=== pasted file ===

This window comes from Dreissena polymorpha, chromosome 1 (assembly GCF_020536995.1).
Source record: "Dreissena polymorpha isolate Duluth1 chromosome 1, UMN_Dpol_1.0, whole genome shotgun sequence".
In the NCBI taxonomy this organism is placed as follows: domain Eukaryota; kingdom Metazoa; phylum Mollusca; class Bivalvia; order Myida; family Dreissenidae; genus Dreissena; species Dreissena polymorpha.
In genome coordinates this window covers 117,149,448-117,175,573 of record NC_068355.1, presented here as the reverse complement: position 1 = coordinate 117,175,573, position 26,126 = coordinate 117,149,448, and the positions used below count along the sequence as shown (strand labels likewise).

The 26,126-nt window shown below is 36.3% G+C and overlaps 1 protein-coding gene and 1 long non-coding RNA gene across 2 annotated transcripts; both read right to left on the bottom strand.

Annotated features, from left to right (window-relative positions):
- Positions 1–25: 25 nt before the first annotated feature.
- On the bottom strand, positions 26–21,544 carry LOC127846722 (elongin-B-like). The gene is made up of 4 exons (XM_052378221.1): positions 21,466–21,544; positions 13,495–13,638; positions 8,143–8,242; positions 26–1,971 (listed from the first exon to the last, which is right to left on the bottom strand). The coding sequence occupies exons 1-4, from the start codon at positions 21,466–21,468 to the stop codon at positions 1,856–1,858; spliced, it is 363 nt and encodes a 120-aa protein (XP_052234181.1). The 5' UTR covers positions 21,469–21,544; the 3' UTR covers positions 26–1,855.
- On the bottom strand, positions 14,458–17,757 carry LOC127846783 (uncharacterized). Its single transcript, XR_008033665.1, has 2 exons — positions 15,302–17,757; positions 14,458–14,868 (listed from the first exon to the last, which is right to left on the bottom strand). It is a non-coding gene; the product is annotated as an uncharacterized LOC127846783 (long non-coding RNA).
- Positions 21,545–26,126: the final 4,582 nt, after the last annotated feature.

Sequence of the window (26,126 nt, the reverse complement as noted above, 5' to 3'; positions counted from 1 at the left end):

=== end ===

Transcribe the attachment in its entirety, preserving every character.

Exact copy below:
This window comes from Dreissena polymorpha, chromosome 1 (assembly GCF_020536995.1).
Source record: "Dreissena polymorpha isolate Duluth1 chromosome 1, UMN_Dpol_1.0, whole genome shotgun sequence".
In the NCBI taxonomy this organism is placed as follows: domain Eukaryota; kingdom Metazoa; phylum Mollusca; class Bivalvia; order Myida; family Dreissenidae; genus Dreissena; species Dreissena polymorpha.
In genome coordinates this window covers 117,149,448-117,175,573 of record NC_068355.1, presented here as the reverse complement: position 1 = coordinate 117,175,573, position 26,126 = coordinate 117,149,448, and the positions used below count along the sequence as shown (strand labels likewise).

The 26,126-nt window shown below is 36.3% G+C and overlaps 1 protein-coding gene and 1 long non-coding RNA gene across 2 annotated transcripts; both read right to left on the bottom strand.

Annotated features, from left to right (window-relative positions):
- Positions 1–25: 25 nt before the first annotated feature.
- On the bottom strand, positions 26–21,544 carry LOC127846722 (elongin-B-like). The gene is made up of 4 exons (XM_052378221.1): positions 21,466–21,544; positions 13,495–13,638; positions 8,143–8,242; positions 26–1,971 (listed from the first exon to the last, which is right to left on the bottom strand). The coding sequence occupies exons 1-4, from the start codon at positions 21,466–21,468 to the stop codon at positions 1,856–1,858; spliced, it is 363 nt and encodes a 120-aa protein (XP_052234181.1). The 5' UTR covers positions 21,469–21,544; the 3' UTR covers positions 26–1,855.
- On the bottom strand, positions 14,458–17,757 carry LOC127846783 (uncharacterized). Its single transcript, XR_008033665.1, has 2 exons — positions 15,302–17,757; positions 14,458–14,868 (listed from the first exon to the last, which is right to left on the bottom strand). It is a non-coding gene; the product is annotated as an uncharacterized LOC127846783 (long non-coding RNA).
- Positions 21,545–26,126: the final 4,582 nt, after the last annotated feature.

Sequence of the window (26,126 nt, the reverse complement as noted above, 5' to 3'; positions counted from 1 at the left end):